But then, I started breaking down the trip to Kentucky into two days, because I was getting too old for that sort of thing. After a couple of years experimenting with routes and times, I found that I could travel from Louisiana to Nashville in 12 hours (including rest stops), spend the night, and then travel at a leisurely pace from Nashville to Kentucky in four hours. No more departure times of 5 in the morning and occasionally violating the posted speed limit in order to hit Lexington at 11pm. With this travel plan in mind, the opportunity to reunite with Chad presented itself, and we would see each other in person for the first time in 24 YEARS.
Google Maps estimated our travel time to be 9 hours and 37 minutes. Factoring in food stops, bathroom breaks and fueling stations, I put the total travel time of 11 hours. I added an additional hour because I had heard from a friend, who had recently traveled the same route, that there were major slowdowns around Forrest City, Arkansas and Memphis, Tennessee due to road work. I calculated that if we departed Louisiana at 6am, we should get to our hotel in Nashville by 6pm. For Chad, that worked out great, because it turned out that our hotel was a block away from his place of employment that week. It appeared that this upcoming meeting was fitting in nicely with the overall scheme of the universe.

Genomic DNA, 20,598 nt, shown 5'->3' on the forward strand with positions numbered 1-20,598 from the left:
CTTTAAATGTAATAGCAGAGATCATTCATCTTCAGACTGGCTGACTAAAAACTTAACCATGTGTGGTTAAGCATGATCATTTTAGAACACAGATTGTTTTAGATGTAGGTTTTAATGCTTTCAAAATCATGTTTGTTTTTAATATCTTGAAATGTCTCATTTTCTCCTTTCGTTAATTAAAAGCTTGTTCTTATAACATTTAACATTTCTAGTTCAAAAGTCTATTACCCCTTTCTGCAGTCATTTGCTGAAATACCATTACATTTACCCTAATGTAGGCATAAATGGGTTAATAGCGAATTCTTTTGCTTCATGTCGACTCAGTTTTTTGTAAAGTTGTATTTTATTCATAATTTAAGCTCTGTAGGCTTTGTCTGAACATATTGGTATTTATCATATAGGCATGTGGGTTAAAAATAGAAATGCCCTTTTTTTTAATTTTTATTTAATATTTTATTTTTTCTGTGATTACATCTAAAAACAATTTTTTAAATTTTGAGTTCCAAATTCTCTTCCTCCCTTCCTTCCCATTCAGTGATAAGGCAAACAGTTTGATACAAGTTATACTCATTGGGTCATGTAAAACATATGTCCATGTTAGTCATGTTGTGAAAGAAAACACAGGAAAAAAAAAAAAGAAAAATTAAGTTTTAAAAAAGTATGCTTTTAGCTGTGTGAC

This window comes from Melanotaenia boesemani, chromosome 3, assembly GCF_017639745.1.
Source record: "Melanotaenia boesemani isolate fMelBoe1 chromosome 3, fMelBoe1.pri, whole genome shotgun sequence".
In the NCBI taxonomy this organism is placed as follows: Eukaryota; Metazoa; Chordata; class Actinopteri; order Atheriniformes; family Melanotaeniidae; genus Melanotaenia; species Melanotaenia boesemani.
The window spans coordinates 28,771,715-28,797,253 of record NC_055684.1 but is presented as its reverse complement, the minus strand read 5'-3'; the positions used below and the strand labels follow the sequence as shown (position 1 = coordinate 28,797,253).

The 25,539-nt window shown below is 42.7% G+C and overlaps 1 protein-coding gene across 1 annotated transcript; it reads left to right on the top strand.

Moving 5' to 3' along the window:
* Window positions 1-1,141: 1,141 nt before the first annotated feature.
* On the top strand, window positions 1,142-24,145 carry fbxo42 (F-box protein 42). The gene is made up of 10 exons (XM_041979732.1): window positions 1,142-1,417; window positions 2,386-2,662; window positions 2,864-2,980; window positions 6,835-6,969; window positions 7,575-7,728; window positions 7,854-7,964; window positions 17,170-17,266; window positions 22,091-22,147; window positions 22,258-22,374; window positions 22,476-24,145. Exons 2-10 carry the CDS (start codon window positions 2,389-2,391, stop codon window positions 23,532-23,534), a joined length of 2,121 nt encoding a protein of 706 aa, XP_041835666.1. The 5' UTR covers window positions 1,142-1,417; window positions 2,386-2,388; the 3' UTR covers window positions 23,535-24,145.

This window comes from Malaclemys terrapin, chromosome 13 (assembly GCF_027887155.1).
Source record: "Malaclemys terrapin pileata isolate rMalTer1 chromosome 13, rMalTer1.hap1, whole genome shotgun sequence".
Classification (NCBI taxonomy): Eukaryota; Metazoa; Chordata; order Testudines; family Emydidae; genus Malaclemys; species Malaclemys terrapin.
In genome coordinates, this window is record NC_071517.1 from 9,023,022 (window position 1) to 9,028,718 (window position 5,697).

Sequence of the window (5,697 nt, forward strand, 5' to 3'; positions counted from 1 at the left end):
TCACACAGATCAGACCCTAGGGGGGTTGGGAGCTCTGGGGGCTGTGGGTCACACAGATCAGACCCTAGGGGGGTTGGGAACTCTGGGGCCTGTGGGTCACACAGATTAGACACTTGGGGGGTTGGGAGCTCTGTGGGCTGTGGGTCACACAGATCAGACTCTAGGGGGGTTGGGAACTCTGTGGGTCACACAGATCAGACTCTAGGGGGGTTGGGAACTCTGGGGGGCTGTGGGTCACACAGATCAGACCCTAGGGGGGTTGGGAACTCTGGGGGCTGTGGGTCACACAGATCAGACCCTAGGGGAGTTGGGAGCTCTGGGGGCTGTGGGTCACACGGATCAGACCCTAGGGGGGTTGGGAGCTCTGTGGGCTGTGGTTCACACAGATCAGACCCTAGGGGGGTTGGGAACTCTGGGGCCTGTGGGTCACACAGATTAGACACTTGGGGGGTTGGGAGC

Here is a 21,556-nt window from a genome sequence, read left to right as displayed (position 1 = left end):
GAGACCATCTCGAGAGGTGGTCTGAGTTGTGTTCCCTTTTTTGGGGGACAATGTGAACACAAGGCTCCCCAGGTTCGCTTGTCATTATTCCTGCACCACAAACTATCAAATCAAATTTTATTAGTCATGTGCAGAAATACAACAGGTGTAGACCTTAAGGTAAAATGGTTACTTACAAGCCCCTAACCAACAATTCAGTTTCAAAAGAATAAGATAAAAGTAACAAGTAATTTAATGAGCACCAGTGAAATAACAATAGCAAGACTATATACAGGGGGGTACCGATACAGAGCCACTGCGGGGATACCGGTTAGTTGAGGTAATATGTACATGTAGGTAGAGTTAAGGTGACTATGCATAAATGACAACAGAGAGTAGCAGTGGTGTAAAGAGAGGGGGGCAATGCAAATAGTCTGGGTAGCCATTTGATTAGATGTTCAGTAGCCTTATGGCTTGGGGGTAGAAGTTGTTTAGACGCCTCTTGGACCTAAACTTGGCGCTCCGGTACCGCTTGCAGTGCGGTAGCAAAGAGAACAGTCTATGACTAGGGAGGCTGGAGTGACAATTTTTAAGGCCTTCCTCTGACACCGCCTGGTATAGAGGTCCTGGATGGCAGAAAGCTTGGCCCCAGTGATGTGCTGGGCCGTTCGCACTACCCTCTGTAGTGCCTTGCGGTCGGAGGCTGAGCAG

It probably didn’t help that we left Louisiana at 6:30am … only 30 minutes late, plenty of time to catch up. The friendly lady at the Arkansas Welcome Center advised us about the construction zone around Forrest City, informing us of the detours. However, we decided to stay on the intended path, because those alternate routes looked a little too out-of-the-way, the construction zone was ONLY eight miles long, and we would be hitting the area around 1:00pm, when activity was allegedly “low” … so we didn’t anticipate any considerable delays, other than what I had already factored into my timetable.